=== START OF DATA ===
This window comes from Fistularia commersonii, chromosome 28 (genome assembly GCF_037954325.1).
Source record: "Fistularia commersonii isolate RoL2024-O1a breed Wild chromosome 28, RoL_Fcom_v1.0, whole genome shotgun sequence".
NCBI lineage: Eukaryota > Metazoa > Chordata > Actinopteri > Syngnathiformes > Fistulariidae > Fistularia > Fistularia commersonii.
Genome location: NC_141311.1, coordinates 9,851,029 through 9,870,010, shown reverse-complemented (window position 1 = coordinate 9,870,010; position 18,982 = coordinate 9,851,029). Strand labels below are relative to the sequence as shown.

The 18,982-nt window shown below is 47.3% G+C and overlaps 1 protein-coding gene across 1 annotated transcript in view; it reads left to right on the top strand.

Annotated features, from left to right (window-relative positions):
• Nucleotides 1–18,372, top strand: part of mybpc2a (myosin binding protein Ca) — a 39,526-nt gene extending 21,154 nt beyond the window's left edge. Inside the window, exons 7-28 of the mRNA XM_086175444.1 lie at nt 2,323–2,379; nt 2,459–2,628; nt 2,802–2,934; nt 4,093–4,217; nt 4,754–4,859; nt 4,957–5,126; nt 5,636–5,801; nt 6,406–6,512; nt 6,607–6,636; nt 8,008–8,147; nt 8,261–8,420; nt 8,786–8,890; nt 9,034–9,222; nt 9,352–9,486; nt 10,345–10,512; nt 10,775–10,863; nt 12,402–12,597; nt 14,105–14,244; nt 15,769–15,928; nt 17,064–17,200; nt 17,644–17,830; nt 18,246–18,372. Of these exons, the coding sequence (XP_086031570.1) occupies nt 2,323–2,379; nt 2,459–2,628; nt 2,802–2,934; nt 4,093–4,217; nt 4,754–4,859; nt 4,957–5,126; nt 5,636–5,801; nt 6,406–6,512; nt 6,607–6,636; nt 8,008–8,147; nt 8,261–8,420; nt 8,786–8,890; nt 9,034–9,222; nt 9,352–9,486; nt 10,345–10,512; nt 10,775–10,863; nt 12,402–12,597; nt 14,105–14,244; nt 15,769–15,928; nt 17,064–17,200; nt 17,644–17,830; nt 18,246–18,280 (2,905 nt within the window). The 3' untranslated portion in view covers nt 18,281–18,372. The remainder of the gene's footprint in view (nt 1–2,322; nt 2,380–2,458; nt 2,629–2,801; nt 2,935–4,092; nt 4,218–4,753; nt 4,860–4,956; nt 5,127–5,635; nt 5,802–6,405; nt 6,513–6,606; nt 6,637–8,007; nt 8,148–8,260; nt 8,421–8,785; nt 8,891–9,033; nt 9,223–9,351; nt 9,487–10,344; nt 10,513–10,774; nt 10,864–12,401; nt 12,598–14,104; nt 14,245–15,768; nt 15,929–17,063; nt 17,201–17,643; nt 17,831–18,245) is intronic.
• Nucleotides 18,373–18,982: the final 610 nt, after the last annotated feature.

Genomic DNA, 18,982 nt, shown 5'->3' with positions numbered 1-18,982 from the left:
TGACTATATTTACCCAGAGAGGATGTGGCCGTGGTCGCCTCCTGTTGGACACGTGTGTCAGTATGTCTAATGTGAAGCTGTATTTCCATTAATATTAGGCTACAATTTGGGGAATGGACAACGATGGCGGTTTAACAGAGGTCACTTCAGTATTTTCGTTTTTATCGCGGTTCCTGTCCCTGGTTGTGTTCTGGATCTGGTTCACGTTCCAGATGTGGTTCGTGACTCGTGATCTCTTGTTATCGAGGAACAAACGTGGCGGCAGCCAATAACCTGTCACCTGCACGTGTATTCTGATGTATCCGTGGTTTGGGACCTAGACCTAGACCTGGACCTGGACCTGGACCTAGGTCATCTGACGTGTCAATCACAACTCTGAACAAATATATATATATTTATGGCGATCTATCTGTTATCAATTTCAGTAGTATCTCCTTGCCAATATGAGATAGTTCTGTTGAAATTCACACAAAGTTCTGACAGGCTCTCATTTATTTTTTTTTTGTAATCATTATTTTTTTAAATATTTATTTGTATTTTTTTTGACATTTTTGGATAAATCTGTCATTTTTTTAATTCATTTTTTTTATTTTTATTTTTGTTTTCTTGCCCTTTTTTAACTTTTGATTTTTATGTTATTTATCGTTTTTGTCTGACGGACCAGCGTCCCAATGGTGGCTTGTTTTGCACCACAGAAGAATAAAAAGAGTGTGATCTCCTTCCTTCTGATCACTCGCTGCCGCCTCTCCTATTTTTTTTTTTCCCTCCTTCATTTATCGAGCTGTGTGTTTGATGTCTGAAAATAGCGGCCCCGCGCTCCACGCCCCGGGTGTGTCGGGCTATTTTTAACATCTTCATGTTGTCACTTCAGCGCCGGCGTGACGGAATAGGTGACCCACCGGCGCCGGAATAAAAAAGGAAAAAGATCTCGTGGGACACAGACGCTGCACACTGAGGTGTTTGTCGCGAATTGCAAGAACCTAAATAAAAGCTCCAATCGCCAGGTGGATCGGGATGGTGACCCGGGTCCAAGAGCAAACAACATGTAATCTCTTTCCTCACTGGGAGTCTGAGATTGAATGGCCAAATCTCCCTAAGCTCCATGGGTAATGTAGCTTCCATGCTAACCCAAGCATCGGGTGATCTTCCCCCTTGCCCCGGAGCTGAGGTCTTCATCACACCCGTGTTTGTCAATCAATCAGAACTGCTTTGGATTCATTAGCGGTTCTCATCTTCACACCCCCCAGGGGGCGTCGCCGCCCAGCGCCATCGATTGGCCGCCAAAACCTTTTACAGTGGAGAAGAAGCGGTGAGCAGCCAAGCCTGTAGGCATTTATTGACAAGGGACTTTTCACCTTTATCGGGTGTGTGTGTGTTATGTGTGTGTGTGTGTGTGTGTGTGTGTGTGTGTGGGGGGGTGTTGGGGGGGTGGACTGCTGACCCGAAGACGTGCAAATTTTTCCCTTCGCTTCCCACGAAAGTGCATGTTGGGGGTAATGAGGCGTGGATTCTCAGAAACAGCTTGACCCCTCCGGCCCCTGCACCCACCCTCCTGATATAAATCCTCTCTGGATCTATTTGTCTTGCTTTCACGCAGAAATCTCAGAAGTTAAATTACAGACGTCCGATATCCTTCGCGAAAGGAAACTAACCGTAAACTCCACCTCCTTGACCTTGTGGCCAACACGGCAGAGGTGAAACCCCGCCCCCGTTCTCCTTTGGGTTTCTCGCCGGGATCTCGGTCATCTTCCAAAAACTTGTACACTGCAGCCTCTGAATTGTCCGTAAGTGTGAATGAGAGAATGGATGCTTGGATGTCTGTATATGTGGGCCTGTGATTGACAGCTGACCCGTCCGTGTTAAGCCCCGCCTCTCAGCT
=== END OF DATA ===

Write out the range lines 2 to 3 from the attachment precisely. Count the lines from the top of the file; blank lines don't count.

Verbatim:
Source record: "Fistularia commersonii isolate RoL2024-O1a breed Wild chromosome 28, RoL_Fcom_v1.0, whole genome shotgun sequence".
NCBI lineage: Eukaryota > Metazoa > Chordata > Actinopteri > Syngnathiformes > Fistulariidae > Fistularia > Fistularia commersonii.